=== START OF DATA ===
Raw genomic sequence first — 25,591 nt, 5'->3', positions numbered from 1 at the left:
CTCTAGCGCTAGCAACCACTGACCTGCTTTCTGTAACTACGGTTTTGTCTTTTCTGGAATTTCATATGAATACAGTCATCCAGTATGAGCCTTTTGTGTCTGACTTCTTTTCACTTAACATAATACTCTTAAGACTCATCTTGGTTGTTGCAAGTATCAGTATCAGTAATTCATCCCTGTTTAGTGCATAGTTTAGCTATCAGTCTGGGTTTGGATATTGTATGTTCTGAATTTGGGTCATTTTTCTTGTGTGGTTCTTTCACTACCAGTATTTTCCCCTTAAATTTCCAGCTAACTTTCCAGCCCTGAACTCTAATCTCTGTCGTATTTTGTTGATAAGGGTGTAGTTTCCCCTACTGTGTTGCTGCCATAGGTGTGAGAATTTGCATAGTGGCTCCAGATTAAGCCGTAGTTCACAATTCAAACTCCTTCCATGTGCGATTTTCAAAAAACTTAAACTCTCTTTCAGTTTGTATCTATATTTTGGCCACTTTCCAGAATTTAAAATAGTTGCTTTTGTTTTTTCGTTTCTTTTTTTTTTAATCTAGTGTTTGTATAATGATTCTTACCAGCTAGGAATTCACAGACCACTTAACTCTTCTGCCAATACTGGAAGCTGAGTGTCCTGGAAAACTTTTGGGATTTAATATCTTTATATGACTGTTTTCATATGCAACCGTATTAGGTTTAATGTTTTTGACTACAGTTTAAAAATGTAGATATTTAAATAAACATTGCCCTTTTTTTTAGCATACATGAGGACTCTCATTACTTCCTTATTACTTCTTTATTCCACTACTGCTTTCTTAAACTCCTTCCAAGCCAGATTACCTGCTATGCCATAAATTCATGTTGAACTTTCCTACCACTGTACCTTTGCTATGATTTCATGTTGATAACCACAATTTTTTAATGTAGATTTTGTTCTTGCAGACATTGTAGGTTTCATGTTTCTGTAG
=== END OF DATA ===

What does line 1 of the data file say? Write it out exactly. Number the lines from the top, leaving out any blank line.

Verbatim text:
Raw genomic sequence first — 25,591 nt, 5'->3', positions numbered from 1 at the left: